Therapy and Drug Combinations
Identifying HIV Infection
Antiretroviral therapy (ART) is recommended for all human immunodeficiency virus (HIV) infected individuals to reduce the risk of disease progression. ART is also recommended for HIV-infected individuals for the prevention of transmission of HIV. Patients starting ART should be willing and able to commit to treatment and understand the benefits and risks of therapy and the importance of adherence •
Selecting an ART regimen
HIV screening is recommended as a routine part of medical care for all patients 13-64 years of age.
Identifying and Staging HIV
- HIV antibody testing
- CD4 T-cell count (CD4 count)
- Plasma HIV RNA (viral load)
- Complete blood count, chemistry profile, transaminase levels, blood urea nitrogen (BUN), and creatinine, urinalysis, and serologies for hepatitis A, B, and C viruses
- Fasting blood glucose and serum lipids
- Genotypic resistance testing at entry into care, regardless of whether ART will be initiated immediately
- For patients who have HIV RNA levels <500 to 1,000 copies/mL, viral amplification for resistance testing may not always be successful
- Patient education and counseling regarding: HIV modes of transmission, HIV effects on the immune system, treatment methods and transmission prevention should be part of obtaining a voluntary informed consent for HIV screening.
- HIV antibody test is the most common HIV screening test. The test checks for HIV antibodies in blood, urine, or fluids from the mouth.
- HIV antigen/antibody test can detect both HIV antigen (a part of the virus) and HIV antibodies in blood. An antigen/antibody test can detect HIV infection before an HIV antibody test.
- Confirming a positive HIV screening test can be done by
- Antibody differentiation test, which distinguishes HIV-1 from HIV-2
- HIV-1 nucleic acid test, which looks directly for HIV
- Western blot or indirect immunofluorescence assay, which detect antibodies
- HIV drug-resistance testing is recommended for persons with HIV infection regardless of whether antiretroviral therapy (ART) will be initiated immediately or deferred. If therapy is deferred, repeat testing should be considered at the time of ART initiation.
- Genotypic testing is recommended as the preferred resistance testing to guide therapy in antiretroviral (ARV)-naive patients and for those patients experiencing suboptimal virologic response. Standard genotypic drug-resistance testing in ARV-naive persons involves testing for mutations in the reverse transcriptase (RT) and protease (PR) genes. If integrase strand transfer inhibitor (INSTI) resistance is a concern, providers may wish to supplement standard genotypic resistance testing with an INSTI genotype test.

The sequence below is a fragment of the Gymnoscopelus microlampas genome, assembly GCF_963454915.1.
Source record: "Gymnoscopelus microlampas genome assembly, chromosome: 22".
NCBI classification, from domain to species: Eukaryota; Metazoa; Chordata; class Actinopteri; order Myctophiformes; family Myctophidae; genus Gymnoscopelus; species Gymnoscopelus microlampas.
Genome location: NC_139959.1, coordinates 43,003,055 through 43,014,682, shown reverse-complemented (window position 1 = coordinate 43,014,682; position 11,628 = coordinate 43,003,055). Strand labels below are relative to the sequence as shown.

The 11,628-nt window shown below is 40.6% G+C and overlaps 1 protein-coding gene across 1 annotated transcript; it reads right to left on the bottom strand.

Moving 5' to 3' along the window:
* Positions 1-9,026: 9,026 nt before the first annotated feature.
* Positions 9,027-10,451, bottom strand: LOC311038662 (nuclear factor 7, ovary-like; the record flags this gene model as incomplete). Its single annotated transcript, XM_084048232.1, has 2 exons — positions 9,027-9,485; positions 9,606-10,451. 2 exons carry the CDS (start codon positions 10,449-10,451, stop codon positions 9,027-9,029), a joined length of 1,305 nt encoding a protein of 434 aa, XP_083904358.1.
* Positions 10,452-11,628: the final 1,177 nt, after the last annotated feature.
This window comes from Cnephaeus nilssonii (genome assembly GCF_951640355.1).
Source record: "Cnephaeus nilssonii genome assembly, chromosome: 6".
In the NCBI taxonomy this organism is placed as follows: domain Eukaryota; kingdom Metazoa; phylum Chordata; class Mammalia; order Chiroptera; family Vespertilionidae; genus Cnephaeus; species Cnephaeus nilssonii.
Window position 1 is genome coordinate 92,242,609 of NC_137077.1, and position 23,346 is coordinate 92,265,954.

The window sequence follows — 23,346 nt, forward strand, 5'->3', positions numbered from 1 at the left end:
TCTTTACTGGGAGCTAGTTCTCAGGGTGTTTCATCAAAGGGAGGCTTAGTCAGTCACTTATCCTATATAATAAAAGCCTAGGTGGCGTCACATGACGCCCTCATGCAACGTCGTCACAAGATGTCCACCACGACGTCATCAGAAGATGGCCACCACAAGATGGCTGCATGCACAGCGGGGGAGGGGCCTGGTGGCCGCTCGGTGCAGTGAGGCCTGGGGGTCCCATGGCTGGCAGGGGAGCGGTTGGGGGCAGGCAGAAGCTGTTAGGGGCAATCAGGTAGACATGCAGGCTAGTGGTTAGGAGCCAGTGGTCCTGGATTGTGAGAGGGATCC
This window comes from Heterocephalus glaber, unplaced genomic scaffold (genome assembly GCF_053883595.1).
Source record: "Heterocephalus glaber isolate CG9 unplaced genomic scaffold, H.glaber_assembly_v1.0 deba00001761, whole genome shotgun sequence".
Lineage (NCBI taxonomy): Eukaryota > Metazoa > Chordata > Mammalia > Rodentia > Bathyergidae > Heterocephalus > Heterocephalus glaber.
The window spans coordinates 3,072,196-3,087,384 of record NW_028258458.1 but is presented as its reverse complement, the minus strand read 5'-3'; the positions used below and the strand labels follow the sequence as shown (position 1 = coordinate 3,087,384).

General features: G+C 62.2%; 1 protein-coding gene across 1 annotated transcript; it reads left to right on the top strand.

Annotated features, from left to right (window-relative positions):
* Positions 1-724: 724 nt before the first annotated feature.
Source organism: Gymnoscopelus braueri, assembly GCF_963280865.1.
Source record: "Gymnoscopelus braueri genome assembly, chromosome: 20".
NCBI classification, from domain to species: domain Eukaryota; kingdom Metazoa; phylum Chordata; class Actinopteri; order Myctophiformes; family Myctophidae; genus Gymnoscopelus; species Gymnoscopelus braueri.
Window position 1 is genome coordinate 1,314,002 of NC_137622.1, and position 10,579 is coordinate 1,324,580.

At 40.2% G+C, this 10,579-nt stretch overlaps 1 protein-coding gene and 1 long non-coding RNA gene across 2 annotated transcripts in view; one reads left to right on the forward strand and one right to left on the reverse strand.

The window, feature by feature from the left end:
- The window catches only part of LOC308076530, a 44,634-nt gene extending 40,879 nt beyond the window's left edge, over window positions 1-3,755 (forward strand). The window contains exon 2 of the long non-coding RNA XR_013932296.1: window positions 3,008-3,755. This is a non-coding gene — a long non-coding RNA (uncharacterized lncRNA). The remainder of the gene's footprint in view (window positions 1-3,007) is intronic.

- An ART regimen is a structured treatment plan designed to improve and maintain health. Recommended regimens for the initial treatment of HIV include a combination of three or more antiretroviral (ARV) drugs from at least two different HIV drug classes.
- Choosing medications to include in HIV regimen depends on a person's individual needs. Factors considered when choosing an HIV regimen should include
- Possible side effects of HIV medications
- Potential interactions between HIV medication or other medications and treatments
- Results of drug-resistance testing (and other tests).
- Convenience of the regimen.
- Cost of HIV medications
2015 Health and Human Services Recommended Initial Combination Regimens
An antiretroviral regimen for a treatment-naive patient generally consists of two nucleoside reverse transcriptase inhibitors in combination with a third active antiretroviral drug from one of three drug classes: an integrase strand transfer inhibitor, a non-nucleoside reverse transcriptase inhibitor, or a protease inhibitor with a pharmacokinetic enhancer (cobicistat or ritonavir).
Alternative Regimen Options may be the preferred regimen for some patients:
- Integrase Strand Transfer Inhibitor-Based Regimens:
- Dolutegravir (DTG)/abacavir/lamivudinea (3TC) only for patients who are HLA-B*5701 negative
- DTG plus tenofovir disoproxil fumarate/emtricitabine (TDF/FTC)
- Elvitegravir/cobicistat/tenofovir/emtricitabine only for patients with pre-antiretroviral therapy Creatinie Clearance >70 mL/min
- Raltegravir plus tenofovir/(either emtricitabine or lamivudine)
- Protease Inhibitor-Based Regimen:
- Darunavir/ritonavir (DRV/r) plus TDF/FTC
- NNRTI-Based Regimens:
- RPV/TDF/FTC—only for patients with pre-treatment HIV RNA <100,000 copies/mL and CD4 cell count >200 cells/mm3
- PI-Based Regimens:
- ATV/c plus TDF/FTC —only for patients with pre-treatment estimated CrCl ≥70 mL/min
- ATV/r plus TDF/FTC
- (DRV/c or DRV/r) plus ABC/3TC —only for patients who are HLA-B*5701 negative
- DRV/c plus TDF/FTC —only for patients with pre-treatment estimated Creatinine Clearance ≥70 mL/min
Key to Acronyms: 3TC = lamivudine; ABC = abacavir; ARV = antiretroviral; ATV/c = cobicistat-boosted atazanavir; ATV/r = ritonavir- boosted atazanavir; CrCl = creatinine clearance; DRV/c = cobicistat-boosted darunavir; DRV/r = ritonavir-boosted darunavir; DTG = dolutegravir; EFV = efavirenz; EVG/c/TDF/FTC = elvitegravir/cobicistat/tenofovir DF/emtricitabine; FTC = emtricitabine; INSTI = integrase strand transfer inhibitor; LPV/r = ritonavir-boosted lopinavir; NNRTI = non-nucleoside reverse transcriptase inhibitor; NRTI = nucleoside reverse transcriptase inhibitor; PI = protease inhibitor; RAL = raltegravir; RPV = rilpivirine; RTV = ritonavir; TDF = tenofovir disoproxil fumarate